Mansfield Mondays: Chap 11-20

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Summary (If your book is divided into three parts then it will be chapters 11 of Part 1 through 2 of Part 2.)

How dare their daddy’s letters bring the Bertram ladies back to reality!? And how dare Miss Crawford make herself more agreeable to Edmund by insulting his chosen career!? The Bertrams are a fine bunch of kiddies, all with their priorities way off track. So far off track they continue to ignore the voices of reason (Fanny and Sir Thomas).

Fanny attends her first ball, with the usual lack of enthusiasm from anyone around her. Mr. Yates bring the theater bug to Mansfield. The play within the theater of societal intrigue brings a lot to the table. Edmund is against Lovers Vows until dear, sweet Miss Crawford gets in on the business. The casting itself causes major drama, because it isn’t just about the acting of love, but the undertones between the actors off stage as well.

It’s a shame when you think of the Bertram’s enthusiasm over a play (put on to PASS THE TIME because they are of a leisure class) when compared to Fanny’s first ball, which would otherwise have been her coming-out. It’s such an important time for a woman during the Regency era, to put herself on the marriage market so she can better her situation, and potentially that of her family’s. This integral moment in her life isn’t noticed by those currently in the home, which speaks volumes about how self-involved they are.

Fanny is brought into the play discussion unwillingly, and much abused over even mentioning that she doesn’t act. THE HORROR OF AN HONEST SOUL! Geez. You can’t help but cringe twice over as Mrs. Norris verbally abuses the soft-spoken girl and then as Miss Crawford turns out to be the only person with the heart to comfort her. Fanny ends up having to help Miss Crawford learn her lines, the very lines of love she will be speaking to Edmund.

Sir Thomas comes home and CAN’T EVEN with his family. His temper sends everyone to the hills.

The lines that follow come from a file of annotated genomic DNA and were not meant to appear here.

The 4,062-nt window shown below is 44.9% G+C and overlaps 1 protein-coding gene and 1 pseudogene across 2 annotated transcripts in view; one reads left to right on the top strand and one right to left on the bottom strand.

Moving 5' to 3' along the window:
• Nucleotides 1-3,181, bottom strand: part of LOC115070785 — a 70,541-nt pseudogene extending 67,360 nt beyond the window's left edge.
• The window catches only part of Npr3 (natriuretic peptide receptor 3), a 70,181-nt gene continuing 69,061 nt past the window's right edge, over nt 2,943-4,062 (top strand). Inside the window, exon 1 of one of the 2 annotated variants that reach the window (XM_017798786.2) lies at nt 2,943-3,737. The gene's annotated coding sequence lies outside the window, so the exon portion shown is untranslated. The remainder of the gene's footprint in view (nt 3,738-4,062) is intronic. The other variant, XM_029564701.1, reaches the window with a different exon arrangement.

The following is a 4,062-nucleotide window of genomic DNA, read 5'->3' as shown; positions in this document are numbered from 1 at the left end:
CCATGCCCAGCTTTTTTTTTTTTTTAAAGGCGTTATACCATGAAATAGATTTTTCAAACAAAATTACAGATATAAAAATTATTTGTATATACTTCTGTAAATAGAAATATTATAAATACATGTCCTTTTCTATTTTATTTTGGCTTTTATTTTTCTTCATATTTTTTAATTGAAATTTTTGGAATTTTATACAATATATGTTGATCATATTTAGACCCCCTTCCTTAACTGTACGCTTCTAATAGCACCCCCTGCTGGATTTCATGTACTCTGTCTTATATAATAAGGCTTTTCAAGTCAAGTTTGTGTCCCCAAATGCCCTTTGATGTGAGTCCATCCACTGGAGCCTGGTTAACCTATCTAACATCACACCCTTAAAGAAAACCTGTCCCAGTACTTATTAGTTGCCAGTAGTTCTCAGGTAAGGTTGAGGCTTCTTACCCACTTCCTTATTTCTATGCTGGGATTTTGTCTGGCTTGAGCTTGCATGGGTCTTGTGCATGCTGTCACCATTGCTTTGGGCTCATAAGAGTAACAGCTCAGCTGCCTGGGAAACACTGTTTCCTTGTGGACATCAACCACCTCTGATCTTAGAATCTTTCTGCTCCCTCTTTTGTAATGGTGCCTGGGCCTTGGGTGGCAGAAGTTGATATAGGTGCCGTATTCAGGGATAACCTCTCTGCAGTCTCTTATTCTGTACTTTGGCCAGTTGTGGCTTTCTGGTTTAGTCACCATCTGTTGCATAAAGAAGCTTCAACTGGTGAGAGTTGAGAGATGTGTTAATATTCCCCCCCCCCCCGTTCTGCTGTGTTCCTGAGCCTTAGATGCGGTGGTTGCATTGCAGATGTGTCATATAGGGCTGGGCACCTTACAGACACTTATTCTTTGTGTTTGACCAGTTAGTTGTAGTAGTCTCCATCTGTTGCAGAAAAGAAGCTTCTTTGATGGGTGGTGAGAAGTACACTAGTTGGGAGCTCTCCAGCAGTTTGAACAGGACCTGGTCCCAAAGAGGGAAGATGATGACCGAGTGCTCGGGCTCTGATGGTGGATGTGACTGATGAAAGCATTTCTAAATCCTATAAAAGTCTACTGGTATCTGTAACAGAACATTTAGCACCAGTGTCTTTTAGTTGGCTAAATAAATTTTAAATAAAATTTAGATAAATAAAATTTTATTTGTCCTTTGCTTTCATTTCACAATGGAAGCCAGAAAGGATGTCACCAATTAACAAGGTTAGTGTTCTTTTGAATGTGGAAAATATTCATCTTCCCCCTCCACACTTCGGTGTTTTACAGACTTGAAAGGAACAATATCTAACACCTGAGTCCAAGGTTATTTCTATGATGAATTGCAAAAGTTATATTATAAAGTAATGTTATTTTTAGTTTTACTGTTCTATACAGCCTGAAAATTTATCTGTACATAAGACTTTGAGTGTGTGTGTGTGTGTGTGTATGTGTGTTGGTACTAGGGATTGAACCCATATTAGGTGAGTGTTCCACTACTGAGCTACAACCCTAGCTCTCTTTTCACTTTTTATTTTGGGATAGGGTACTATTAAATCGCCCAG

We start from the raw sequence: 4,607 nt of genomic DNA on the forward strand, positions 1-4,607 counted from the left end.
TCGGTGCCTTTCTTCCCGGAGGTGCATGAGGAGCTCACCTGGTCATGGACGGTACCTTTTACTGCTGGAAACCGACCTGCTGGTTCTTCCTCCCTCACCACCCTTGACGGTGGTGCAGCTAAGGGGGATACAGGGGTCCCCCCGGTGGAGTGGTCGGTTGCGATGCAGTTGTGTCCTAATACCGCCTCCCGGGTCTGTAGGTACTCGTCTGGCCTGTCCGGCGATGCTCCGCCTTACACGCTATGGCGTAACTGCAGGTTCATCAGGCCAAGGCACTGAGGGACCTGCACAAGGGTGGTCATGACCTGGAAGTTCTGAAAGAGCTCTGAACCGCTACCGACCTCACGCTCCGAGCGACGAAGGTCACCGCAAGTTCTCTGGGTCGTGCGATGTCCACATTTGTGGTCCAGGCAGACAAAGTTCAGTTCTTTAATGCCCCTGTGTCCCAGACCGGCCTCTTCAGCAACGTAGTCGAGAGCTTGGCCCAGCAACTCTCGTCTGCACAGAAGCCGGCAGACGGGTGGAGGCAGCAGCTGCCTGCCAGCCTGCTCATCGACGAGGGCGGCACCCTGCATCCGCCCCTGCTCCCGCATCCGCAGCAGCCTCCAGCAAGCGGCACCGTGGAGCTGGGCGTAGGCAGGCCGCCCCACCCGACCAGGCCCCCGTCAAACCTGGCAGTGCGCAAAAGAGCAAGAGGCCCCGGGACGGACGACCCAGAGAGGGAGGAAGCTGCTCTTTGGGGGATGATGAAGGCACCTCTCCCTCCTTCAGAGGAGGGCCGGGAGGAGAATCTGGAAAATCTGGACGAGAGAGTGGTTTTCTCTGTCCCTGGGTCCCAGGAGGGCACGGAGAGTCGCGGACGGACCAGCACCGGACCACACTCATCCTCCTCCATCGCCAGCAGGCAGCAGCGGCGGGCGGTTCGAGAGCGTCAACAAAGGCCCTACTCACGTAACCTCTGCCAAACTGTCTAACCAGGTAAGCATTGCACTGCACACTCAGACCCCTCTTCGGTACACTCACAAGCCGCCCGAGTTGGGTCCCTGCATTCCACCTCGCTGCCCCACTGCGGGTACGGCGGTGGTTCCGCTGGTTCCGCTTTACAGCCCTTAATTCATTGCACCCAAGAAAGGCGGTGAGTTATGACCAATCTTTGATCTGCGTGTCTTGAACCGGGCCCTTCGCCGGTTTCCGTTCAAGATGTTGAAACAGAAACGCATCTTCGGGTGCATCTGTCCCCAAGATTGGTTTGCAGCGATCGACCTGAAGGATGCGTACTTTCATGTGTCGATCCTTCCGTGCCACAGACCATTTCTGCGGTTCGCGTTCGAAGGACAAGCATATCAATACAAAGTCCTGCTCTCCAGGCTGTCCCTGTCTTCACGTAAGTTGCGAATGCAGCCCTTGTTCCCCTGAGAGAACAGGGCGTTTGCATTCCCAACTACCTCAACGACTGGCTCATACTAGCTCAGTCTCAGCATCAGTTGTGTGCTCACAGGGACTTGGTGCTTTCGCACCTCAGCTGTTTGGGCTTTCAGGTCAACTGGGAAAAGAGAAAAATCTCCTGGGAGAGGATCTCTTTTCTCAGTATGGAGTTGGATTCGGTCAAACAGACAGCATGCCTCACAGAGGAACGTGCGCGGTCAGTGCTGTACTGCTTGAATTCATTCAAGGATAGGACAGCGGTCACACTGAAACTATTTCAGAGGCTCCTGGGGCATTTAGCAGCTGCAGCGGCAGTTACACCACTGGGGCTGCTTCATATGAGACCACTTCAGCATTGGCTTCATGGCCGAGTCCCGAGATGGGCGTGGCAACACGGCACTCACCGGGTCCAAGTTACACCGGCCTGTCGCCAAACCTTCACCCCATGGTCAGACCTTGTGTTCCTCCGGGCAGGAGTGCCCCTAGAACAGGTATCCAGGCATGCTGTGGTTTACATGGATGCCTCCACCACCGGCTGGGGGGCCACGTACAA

Fanny bears all of this relatively well. What’s subtly done here is the creation of sympathy for Fanny. She rarely speaks her mind, yet her pain is palpable.

 

Favorite Quotes

“I dare say you will have no objection to join us in a rubber; shall you?” – Mrs. Norris

“But I do not much like the idea of being so fine. – I shall hardly know myself in a blue dress, and a pink satin cloak.” – Mr. Rushworth channeling Hyacinth Bucket (BOUQUET!)

“What gentleman among you, am I to have the pleasure of making love to?” Miss Crawford

“Such a forward young lady may well frighten the men.” Miss Crawford

 

Questions

Imagine if the Bertram boys were reversed. If Edmund was the eldest would he act as careless as his older brother? Or would he still be his responsible self? Do you think their characters are mostly based on birthright?

What are the deeper implications of the casting?

What other plays would have been interesting to have been performed between the love-blinded Betrams and Crawfords?

How do we feel about the appearance of Sir Thomas? How would the relationship(s) between the Crawfords and Bertrams have developed with his absence extended awhile longer?

Sir Thomas seems to come back with a more careful eye toward Fanny. Why do we think this is?

 

ADMIN B is a bookhoardermedia maven and secret romantic (shhh).

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